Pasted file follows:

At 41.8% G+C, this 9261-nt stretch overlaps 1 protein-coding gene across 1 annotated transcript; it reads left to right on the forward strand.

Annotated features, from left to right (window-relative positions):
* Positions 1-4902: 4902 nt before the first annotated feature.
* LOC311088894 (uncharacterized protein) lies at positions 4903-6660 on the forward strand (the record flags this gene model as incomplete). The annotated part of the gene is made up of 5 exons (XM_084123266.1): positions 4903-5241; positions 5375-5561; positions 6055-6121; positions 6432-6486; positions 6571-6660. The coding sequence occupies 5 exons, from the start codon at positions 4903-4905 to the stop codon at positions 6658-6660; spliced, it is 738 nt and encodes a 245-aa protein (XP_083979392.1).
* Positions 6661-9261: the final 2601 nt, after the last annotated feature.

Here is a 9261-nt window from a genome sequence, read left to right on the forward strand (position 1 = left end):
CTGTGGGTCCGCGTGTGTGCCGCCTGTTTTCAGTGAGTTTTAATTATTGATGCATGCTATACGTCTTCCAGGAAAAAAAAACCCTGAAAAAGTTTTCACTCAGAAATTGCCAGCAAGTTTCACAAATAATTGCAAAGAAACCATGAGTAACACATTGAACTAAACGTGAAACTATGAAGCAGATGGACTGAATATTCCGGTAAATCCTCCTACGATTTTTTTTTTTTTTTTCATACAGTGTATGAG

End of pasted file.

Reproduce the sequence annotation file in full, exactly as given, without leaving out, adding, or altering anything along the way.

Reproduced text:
At 41.8% G+C, this 9261-nt stretch overlaps 1 protein-coding gene across 1 annotated transcript; it reads left to right on the forward strand.

Annotated features, from left to right (window-relative positions):
* Positions 1-4902: 4902 nt before the first annotated feature.
* LOC311088894 (uncharacterized protein) lies at positions 4903-6660 on the forward strand (the record flags this gene model as incomplete). The annotated part of the gene is made up of 5 exons (XM_084123266.1): positions 4903-5241; positions 5375-5561; positions 6055-6121; positions 6432-6486; positions 6571-6660. The coding sequence occupies 5 exons, from the start codon at positions 4903-4905 to the stop codon at positions 6658-6660; spliced, it is 738 nt and encodes a 245-aa protein (XP_083979392.1).
* Positions 6661-9261: the final 2601 nt, after the last annotated feature.

Here is a 9261-nt window from a genome sequence, read left to right on the forward strand (position 1 = left end):
CTGTGGGTCCGCGTGTGTGCCGCCTGTTTTCAGTGAGTTTTAATTATTGATGCATGCTATACGTCTTCCAGGAAAAAAAAACCCTGAAAAAGTTTTCACTCAGAAATTGCCAGCAAGTTTCACAAATAATTGCAAAGAAACCATGAGTAACACATTGAACTAAACGTGAAACTATGAAGCAGATGGACTGAATATTCCGGTAAATCCTCCTACGATTTTTTTTTTTTTTTTCATACAGTGTATGAG